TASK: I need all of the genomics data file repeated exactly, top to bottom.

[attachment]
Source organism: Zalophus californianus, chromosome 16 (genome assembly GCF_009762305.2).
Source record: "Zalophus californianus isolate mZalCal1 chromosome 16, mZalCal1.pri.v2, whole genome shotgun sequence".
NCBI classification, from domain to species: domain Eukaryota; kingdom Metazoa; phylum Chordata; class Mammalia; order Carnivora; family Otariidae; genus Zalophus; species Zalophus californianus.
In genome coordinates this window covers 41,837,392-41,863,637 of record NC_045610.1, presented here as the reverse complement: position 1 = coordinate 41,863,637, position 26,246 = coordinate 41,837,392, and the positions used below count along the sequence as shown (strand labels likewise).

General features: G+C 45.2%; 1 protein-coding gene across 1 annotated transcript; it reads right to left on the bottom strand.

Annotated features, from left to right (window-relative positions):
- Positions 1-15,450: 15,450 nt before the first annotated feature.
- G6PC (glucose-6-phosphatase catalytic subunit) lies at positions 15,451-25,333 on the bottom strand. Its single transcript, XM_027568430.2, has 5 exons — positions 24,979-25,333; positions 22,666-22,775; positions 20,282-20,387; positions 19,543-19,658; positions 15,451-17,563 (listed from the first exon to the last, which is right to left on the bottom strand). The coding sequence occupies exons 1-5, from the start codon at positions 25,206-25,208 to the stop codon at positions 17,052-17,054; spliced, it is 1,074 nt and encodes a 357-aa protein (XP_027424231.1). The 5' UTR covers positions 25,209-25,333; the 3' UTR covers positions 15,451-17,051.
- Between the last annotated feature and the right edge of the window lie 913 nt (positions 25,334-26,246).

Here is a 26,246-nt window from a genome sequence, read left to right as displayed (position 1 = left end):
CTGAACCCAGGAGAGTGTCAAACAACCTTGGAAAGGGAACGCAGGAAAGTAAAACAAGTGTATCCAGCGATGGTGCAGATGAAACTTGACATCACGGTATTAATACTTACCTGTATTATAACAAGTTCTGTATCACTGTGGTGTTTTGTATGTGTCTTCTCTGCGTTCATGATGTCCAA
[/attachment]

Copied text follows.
Source organism: Zalophus californianus, chromosome 16 (genome assembly GCF_009762305.2).
Source record: "Zalophus californianus isolate mZalCal1 chromosome 16, mZalCal1.pri.v2, whole genome shotgun sequence".
NCBI classification, from domain to species: domain Eukaryota; kingdom Metazoa; phylum Chordata; class Mammalia; order Carnivora; family Otariidae; genus Zalophus; species Zalophus californianus.
In genome coordinates this window covers 41,837,392-41,863,637 of record NC_045610.1, presented here as the reverse complement: position 1 = coordinate 41,863,637, position 26,246 = coordinate 41,837,392, and the positions used below count along the sequence as shown (strand labels likewise).

General features: G+C 45.2%; 1 protein-coding gene across 1 annotated transcript; it reads right to left on the bottom strand.

Annotated features, from left to right (window-relative positions):
- Positions 1-15,450: 15,450 nt before the first annotated feature.
- G6PC (glucose-6-phosphatase catalytic subunit) lies at positions 15,451-25,333 on the bottom strand. Its single transcript, XM_027568430.2, has 5 exons — positions 24,979-25,333; positions 22,666-22,775; positions 20,282-20,387; positions 19,543-19,658; positions 15,451-17,563 (listed from the first exon to the last, which is right to left on the bottom strand). The coding sequence occupies exons 1-5, from the start codon at positions 25,206-25,208 to the stop codon at positions 17,052-17,054; spliced, it is 1,074 nt and encodes a 357-aa protein (XP_027424231.1). The 5' UTR covers positions 25,209-25,333; the 3' UTR covers positions 15,451-17,051.
- Between the last annotated feature and the right edge of the window lie 913 nt (positions 25,334-26,246).

Here is a 26,246-nt window from a genome sequence, read left to right as displayed (position 1 = left end):
CTGAACCCAGGAGAGTGTCAAACAACCTTGGAAAGGGAACGCAGGAAAGTAAAACAAGTGTATCCAGCGATGGTGCAGATGAAACTTGACATCACGGTATTAATACTTACCTGTATTATAACAAGTTCTGTATCACTGTGGTGTTTTGTATGTGTCTTCTCTGCGTTCATGATGTCCAA